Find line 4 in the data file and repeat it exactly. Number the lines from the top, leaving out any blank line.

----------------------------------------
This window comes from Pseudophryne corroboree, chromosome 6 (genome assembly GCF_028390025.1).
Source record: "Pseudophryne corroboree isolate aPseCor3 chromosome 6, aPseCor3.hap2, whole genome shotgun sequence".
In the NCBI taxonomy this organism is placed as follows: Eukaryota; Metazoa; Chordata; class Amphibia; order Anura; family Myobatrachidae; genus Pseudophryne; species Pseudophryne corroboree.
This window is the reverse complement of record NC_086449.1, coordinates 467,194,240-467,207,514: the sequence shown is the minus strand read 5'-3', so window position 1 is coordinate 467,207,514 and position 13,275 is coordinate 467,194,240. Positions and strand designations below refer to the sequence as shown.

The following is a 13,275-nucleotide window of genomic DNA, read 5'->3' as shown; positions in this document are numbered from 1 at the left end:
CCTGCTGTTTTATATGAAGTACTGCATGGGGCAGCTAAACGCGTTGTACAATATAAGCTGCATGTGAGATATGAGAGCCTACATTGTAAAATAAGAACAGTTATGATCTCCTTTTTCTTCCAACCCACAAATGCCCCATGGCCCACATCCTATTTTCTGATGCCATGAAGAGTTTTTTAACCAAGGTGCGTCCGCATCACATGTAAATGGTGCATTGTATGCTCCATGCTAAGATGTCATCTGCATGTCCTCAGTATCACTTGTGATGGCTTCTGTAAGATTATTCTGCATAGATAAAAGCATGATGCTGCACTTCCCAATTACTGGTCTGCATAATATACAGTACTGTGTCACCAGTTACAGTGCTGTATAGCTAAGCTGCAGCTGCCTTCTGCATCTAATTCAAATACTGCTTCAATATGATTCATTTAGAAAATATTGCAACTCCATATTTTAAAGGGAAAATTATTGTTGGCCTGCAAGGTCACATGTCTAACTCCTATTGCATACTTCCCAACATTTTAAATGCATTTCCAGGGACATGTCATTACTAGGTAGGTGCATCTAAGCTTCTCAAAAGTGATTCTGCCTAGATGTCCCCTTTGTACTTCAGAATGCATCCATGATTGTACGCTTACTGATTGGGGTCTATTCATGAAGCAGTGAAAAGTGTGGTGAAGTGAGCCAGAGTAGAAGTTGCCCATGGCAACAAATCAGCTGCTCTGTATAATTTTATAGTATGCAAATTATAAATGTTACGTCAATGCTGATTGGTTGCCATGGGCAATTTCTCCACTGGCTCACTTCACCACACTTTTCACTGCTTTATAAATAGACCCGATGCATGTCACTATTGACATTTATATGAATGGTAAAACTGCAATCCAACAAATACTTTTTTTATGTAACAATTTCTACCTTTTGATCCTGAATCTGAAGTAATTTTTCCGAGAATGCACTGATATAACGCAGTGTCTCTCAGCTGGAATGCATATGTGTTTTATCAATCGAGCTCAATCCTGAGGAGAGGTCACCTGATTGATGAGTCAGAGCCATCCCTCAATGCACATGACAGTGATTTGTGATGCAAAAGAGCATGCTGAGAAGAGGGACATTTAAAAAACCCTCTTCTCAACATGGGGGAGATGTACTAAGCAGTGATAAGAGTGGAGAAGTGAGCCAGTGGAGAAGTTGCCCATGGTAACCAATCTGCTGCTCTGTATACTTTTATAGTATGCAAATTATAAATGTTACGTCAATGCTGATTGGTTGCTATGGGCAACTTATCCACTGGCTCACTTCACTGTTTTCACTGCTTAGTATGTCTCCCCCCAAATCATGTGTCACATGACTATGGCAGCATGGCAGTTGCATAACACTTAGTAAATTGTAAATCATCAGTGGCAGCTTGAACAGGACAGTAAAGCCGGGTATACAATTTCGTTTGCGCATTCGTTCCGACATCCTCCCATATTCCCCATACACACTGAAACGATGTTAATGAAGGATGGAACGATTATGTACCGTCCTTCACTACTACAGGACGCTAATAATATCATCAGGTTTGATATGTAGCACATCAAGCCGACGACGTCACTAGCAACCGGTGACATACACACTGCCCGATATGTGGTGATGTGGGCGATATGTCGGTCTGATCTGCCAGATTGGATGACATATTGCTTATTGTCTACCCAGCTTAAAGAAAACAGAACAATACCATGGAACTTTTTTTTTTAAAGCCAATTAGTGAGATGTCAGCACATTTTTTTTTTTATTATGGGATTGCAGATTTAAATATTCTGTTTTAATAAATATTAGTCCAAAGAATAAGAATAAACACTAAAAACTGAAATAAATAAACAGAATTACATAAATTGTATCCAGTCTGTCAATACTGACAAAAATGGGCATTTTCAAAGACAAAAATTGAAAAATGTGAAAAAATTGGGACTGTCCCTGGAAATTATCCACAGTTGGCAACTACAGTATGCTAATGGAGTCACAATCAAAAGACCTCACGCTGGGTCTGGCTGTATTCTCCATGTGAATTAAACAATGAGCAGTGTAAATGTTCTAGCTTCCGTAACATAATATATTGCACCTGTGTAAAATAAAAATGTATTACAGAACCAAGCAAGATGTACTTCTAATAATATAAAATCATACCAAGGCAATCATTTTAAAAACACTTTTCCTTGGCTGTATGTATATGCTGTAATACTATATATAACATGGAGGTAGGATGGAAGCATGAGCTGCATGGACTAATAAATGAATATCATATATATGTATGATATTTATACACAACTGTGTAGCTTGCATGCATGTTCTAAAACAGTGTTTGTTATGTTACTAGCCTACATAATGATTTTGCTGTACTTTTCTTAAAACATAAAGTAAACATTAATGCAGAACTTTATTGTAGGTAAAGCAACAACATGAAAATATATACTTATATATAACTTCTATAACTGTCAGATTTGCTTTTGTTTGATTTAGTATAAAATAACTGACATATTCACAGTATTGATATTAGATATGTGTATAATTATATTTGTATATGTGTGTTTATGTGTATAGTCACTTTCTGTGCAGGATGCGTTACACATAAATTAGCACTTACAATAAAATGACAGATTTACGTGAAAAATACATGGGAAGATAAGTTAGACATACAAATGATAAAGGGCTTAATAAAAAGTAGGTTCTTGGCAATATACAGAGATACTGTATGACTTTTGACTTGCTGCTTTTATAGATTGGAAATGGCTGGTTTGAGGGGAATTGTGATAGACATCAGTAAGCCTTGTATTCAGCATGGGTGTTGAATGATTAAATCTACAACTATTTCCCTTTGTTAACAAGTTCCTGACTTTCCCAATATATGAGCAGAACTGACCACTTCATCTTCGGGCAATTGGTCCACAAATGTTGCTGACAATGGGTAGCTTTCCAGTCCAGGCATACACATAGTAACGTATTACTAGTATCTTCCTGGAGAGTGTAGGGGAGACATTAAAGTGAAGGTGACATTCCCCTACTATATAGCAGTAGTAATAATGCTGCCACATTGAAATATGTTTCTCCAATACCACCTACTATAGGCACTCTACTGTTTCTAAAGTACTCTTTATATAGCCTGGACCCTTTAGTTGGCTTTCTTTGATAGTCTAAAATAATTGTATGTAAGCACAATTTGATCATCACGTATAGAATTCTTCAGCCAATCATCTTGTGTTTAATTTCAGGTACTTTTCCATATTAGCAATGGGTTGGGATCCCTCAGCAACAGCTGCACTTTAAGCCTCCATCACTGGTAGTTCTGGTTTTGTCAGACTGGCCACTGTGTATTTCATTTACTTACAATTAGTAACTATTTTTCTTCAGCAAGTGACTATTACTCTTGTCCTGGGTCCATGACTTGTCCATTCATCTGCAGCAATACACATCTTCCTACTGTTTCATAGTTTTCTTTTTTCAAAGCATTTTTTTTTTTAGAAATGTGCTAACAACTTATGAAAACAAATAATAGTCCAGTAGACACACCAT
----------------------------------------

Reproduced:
This window is the reverse complement of record NC_086449.1, coordinates 467,194,240-467,207,514: the sequence shown is the minus strand read 5'-3', so window position 1 is coordinate 467,207,514 and position 13,275 is coordinate 467,194,240. Positions and strand designations below refer to the sequence as shown.